An experiment was performed to evaluate the effect of the incubation system ― multiple-stage (MS) and single-stage (SS) ― on the characteristics at hatching, intestinal morphology, metabolism, and performance of Cobb-500 chickens from 1 to 40 d of age. A total of 1,968 fertile eggs were incubated in two setters under commercial conditions. Birds hatched in SS were longer than those hatched in MS, and the females had higher relative intestinal weight compared with males. However, at hatching, there were no differences in BW and yolk-free body mass from incubation system or sex. In the period from 1-40 d, the birds hatched in SS were heavier, had higher weight gain and better adjusted feed conversion, without differences in feed intake and feed conversion. This result is due mainly to MS females, which always, although in some periods only numerically, exhibited worse responses than the other treatment, lowering the average MS bird performance. Sex influenced the duodenal villi height in chickens at 0 d; females showed larger villi than males. Moreover, the birds hatched in SS had deeper crypts than those hatched in MS. At 7 d, because males had higher feed intake, the differences in duodenal villi height found at hatching disappeared, leaving only a gender effect on jejunum crypt depth: females showed deeper crypts. As regards the metabolism coefficients of nutrients from 5 to 7 d, females were more efficient in metabolizing energy and showed higher apparent metabolizable energy corrected for nitrogen values than males, with no differences caused by the incubation system. The best incubation conditions are obtained with the single-stage system, based on the improved broiler performance (2.98%), especially in the females (5.04%).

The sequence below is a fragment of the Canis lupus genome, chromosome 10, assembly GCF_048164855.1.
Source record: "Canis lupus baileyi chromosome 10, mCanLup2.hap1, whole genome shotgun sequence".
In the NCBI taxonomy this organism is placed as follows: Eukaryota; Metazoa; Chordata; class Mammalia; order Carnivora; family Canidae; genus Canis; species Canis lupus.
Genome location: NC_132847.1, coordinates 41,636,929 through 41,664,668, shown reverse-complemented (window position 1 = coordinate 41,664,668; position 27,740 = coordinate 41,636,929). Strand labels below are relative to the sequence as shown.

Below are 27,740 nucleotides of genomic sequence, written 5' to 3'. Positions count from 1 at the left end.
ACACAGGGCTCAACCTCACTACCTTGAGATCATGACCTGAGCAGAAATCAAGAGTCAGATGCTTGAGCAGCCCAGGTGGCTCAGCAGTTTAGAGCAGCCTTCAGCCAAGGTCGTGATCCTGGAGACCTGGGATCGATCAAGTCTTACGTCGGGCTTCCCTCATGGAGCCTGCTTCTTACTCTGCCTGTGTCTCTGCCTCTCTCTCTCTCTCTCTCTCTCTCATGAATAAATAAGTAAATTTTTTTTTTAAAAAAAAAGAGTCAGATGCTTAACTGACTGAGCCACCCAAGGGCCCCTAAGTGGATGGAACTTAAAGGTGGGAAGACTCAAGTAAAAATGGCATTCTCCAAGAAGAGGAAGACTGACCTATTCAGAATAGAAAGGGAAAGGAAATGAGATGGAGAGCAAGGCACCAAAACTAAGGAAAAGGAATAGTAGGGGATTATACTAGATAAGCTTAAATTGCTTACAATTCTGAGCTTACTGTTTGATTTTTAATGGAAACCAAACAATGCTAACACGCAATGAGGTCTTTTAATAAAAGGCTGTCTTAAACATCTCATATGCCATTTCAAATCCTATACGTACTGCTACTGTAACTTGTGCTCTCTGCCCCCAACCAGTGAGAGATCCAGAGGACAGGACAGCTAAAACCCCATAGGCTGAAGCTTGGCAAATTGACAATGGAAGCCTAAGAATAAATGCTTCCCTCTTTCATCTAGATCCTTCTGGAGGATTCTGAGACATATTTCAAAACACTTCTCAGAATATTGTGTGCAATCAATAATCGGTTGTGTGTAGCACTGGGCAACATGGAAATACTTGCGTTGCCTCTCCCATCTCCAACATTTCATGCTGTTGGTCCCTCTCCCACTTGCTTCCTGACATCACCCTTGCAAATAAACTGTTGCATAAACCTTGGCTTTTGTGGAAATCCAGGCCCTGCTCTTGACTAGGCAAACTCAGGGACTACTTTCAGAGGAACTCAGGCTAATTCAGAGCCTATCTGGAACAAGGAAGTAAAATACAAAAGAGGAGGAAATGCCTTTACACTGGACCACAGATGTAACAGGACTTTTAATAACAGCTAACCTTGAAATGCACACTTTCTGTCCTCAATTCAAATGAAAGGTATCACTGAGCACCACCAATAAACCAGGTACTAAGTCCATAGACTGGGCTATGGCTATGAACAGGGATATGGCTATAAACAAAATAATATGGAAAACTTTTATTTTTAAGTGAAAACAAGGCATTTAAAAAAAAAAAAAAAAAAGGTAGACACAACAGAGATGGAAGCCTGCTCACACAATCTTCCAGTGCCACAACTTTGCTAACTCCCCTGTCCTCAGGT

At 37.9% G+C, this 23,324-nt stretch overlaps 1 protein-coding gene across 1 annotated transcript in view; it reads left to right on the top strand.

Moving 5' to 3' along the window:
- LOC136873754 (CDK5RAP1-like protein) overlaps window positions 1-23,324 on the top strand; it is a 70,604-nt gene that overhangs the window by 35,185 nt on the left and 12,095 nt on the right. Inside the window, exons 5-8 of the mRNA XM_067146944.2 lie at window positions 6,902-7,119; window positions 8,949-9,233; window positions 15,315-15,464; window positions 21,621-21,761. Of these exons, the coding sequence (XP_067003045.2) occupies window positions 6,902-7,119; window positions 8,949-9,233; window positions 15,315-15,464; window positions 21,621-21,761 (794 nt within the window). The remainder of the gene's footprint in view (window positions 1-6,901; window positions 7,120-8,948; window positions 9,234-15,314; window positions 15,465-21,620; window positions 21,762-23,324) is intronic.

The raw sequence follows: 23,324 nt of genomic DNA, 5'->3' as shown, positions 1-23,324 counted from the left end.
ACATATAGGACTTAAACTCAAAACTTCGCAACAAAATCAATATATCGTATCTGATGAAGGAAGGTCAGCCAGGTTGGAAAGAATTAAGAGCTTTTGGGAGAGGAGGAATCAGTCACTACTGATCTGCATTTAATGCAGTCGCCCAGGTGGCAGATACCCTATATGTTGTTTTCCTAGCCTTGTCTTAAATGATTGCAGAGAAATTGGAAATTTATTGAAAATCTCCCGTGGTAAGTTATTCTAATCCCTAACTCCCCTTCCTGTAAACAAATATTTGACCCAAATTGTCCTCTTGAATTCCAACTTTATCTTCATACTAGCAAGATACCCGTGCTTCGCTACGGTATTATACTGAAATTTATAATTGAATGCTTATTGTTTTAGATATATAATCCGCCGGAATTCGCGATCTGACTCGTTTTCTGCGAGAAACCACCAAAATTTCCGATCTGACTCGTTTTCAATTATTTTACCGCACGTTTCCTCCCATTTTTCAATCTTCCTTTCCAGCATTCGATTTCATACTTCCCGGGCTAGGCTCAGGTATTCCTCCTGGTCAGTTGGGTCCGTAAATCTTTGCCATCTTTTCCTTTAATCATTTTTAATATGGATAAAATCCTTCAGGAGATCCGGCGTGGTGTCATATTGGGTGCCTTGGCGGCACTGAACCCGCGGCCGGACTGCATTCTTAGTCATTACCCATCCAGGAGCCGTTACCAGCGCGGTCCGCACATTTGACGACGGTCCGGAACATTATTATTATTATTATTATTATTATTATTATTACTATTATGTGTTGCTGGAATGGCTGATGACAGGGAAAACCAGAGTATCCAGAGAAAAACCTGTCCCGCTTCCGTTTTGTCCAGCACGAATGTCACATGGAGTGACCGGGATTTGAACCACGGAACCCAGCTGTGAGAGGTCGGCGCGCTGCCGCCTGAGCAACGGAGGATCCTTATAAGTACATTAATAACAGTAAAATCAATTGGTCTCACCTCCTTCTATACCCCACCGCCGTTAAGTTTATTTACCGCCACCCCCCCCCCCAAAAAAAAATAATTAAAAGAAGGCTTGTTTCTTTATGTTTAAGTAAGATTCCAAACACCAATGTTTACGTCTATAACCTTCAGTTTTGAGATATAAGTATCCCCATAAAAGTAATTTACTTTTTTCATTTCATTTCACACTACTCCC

hatching; intestinal morphology; multi-stage; single-stage